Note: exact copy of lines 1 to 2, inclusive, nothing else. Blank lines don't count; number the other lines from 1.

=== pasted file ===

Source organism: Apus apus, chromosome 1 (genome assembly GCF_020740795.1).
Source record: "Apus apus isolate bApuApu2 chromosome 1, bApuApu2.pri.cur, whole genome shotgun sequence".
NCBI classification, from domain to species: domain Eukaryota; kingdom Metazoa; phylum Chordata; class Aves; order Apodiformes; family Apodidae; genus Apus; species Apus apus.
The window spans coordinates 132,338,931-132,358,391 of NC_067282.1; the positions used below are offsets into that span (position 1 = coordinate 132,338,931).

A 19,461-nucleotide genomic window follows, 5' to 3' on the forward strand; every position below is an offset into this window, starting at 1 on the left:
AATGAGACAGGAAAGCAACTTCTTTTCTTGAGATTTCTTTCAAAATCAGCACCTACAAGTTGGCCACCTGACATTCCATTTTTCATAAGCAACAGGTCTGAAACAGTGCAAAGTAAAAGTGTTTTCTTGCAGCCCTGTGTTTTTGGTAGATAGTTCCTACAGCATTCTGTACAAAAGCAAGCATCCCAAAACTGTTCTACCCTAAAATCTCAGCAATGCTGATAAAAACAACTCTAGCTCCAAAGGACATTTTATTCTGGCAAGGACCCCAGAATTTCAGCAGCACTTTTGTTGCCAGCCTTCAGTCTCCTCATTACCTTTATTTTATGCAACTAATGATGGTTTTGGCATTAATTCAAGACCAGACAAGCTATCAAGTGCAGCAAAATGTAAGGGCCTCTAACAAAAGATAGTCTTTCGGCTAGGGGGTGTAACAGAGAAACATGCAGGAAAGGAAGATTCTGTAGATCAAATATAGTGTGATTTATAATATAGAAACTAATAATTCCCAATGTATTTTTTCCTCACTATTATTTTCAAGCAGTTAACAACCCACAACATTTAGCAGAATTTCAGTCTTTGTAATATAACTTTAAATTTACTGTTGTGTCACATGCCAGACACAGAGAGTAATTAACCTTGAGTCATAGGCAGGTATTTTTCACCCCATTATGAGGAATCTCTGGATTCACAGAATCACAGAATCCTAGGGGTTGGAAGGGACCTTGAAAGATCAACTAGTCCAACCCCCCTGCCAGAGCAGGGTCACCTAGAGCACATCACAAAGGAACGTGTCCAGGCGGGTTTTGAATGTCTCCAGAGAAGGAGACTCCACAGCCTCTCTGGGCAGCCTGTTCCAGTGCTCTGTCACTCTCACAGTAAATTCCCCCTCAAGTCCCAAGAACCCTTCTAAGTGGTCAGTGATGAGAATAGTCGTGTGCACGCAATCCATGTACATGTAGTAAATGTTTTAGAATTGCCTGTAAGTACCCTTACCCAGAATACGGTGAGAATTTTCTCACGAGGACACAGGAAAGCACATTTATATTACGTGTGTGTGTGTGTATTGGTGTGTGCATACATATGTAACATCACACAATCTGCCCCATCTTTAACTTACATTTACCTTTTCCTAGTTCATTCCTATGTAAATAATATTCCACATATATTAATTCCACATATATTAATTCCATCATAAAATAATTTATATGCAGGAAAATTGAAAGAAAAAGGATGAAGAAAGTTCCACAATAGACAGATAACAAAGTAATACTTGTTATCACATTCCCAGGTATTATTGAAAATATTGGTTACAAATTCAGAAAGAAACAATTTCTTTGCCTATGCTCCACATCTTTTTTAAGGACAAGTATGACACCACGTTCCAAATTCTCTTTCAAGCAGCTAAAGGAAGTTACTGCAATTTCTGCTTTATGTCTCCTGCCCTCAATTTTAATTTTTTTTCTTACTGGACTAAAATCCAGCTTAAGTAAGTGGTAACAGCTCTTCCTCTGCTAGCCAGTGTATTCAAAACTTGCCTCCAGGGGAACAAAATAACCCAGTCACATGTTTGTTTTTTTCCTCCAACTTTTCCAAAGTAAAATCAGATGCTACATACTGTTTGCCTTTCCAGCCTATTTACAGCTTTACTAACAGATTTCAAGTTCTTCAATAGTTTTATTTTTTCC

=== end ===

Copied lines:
Source organism: Apus apus, chromosome 1 (genome assembly GCF_020740795.1).
Source record: "Apus apus isolate bApuApu2 chromosome 1, bApuApu2.pri.cur, whole genome shotgun sequence".